Amazing stats show where Texas public school funding really goes

Amazing stats show where Texas public school funding really goes

In a Texas Supreme Court showdown, school-reform groups are escalating the fight over education financing. Countering teacher-union claims that state funding formulas are inadequate, reformers say the system is demonstrably inefficient.

Pointing to large and growing diversions of instructional money, reformers contend that Texas schools are failing students.

“We are arguing that the system is not efficient — a term that is in the state constitution,” says Randan Steinhauser, a leader in the school-reform movement. “It’s not fiscally efficient and it’s not adequately educating students.”

Court briefs reviewed by note that:

  • Less than half of total school revenue ($50 billion) is actually spent on instruction ($24 billion).
  • Teachers make an average of $8,859 less than support staff (not including administrators).
  • Texas school districts have a fund balance exceeding $9.5 billion.
  • From fiscal 1992 to fiscal 2009, Texas’ student population increased 3 percent while school district administrators and other non-teaching staff grew 172 percent.

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“Public schools in Texas would have saved almost $6.4 billion if they had not increased the employment of administrators and other non-teaching staff more than the increase in students,” says Peggy Venable, policy and legislative director at the Americans for Prosperity Foundation of Texas.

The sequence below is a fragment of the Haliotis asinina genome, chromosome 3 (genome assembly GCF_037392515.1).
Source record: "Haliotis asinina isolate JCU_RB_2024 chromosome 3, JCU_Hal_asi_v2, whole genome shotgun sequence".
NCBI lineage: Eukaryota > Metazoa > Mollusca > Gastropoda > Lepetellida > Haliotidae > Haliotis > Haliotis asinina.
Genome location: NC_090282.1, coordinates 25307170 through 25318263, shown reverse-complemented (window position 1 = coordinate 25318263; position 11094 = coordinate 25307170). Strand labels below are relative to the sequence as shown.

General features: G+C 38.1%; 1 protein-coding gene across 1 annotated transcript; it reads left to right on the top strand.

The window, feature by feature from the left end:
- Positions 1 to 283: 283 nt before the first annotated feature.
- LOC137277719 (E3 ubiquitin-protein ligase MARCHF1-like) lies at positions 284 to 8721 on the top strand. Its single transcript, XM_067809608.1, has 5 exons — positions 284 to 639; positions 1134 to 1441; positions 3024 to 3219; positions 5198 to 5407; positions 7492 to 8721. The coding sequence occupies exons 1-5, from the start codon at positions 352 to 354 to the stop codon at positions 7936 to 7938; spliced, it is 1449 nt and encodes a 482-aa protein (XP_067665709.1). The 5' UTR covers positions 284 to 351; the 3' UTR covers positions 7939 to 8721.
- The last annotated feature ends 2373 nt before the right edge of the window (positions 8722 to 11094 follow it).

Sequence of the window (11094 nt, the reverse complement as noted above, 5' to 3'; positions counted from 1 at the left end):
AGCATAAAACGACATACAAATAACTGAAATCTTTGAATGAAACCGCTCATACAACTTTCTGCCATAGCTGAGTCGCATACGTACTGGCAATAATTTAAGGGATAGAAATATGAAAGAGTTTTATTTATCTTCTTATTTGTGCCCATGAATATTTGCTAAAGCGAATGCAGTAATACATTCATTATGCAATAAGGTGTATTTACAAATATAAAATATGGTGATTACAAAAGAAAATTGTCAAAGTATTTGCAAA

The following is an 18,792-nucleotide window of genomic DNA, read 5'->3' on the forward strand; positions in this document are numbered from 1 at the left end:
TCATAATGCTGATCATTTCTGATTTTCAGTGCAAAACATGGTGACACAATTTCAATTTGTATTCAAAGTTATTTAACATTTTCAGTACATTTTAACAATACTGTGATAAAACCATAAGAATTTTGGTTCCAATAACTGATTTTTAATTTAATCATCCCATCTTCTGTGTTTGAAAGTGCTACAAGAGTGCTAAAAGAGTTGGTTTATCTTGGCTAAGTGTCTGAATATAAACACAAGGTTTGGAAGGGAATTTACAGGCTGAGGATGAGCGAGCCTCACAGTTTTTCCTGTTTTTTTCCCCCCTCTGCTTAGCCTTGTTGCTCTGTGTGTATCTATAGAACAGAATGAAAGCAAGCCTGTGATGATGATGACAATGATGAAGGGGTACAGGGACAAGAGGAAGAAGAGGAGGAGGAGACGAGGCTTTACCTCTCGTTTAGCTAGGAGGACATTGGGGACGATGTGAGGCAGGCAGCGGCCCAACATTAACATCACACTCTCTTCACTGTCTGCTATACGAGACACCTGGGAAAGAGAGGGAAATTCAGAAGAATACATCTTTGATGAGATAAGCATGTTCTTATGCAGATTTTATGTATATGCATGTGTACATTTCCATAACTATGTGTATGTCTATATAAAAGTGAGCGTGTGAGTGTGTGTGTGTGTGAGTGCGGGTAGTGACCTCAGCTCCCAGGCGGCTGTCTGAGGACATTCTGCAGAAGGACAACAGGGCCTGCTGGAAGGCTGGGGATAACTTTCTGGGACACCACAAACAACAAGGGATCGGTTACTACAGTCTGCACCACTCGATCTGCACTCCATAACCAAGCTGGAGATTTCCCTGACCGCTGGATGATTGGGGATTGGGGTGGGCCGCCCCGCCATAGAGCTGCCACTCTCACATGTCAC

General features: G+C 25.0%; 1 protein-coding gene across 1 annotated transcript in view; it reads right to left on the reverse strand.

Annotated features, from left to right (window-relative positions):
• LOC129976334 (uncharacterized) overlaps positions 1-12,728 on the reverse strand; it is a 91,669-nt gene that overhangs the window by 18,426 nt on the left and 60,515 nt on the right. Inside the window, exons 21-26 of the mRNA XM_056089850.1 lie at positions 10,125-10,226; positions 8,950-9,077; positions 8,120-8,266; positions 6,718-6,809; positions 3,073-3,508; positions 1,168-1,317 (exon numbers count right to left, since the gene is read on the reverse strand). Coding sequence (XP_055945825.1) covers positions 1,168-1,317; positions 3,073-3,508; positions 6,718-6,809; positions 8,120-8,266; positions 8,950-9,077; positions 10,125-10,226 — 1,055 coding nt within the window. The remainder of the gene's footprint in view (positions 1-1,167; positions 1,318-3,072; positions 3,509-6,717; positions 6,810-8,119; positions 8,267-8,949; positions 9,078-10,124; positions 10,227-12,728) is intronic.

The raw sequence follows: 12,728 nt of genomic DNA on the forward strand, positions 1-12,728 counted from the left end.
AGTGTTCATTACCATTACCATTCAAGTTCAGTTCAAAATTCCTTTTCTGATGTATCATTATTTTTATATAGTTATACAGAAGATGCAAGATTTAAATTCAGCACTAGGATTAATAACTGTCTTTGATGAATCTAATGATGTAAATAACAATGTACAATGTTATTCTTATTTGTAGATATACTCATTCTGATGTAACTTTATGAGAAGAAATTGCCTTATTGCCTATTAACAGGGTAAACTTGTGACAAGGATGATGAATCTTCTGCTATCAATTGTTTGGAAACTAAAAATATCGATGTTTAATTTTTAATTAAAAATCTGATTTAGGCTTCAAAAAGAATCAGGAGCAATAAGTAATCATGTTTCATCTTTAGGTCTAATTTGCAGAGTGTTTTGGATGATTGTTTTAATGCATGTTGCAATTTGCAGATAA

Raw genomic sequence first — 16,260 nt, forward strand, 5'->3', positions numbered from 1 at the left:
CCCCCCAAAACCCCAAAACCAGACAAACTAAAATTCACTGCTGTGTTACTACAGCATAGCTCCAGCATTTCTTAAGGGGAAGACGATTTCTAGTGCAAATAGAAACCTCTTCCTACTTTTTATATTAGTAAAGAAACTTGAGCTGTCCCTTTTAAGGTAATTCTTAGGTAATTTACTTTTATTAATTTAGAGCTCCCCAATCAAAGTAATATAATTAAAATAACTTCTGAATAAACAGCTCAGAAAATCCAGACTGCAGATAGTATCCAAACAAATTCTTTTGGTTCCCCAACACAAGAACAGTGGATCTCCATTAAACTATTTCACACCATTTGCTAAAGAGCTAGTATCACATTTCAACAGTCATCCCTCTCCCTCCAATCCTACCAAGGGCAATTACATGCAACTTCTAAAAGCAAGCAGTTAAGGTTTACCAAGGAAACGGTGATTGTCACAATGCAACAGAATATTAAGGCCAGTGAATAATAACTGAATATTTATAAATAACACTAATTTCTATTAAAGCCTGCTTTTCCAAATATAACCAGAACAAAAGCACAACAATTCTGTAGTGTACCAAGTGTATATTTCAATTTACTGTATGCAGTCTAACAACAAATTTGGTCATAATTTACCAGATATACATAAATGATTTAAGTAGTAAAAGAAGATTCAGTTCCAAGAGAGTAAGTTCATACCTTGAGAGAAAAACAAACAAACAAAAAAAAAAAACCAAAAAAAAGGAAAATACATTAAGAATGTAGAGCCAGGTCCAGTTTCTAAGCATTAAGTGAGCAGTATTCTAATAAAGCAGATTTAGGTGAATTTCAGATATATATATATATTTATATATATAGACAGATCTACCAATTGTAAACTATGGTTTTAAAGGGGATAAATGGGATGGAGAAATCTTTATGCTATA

Venable adds that the cost of lawsuits is also siphoning public funds. She conservatively estimated that $50 million in legal fees have been spent by districts to sue, repeatedly, over funding.

The efficiency argument is gathering steam in advance of the Supreme Court’s scheduled Sept. 1 hearing. U.S. Sen. John Cornyn — a former state attorney general and Supreme Court justice — and former Sen. Phil Gramm are filing supportive briefs with the high court.

Pastors of some of the largest congregations in the state are urging the court to add private school vouchers to address the inefficiency issue. They say per-pupil funding should go with the child to foster choice in education — not to top-heavy government bureaucracies.

Instead of going to classrooms, “money is lining the pockets of superintendents,” Steinhauser said.

Charter school advocates are also weighing in, charging that “artificial limits” on the independently operated, publicly funded campuses restrict educational opportunities for Texas children.

“Charter school funding is inequitable,” says Steinhauser. “That’s part of the conversation.”

Even so, lesser-funded charter schools routinely outperform their conventional counterparts.

Though accounting for only 600 of Texas’ 8,574 public schools, 18 charters earned the state’s top five-star academic rating. Just 28 conventional schools scored that high.

Cross-posted at the Texas Bureau of Contact Kenric Ward at

Kenric Ward

Kenric Ward

Kenric Ward is a national correspondent and writes for the Texas Bureau of Formerly a reporter and editor at two Pulitzer Prize-winning newspapers, Kenric has won dozens of state and national news awards for investigative articles. His most recent book is “Saints in Babylon: Mormons and Las Vegas.”


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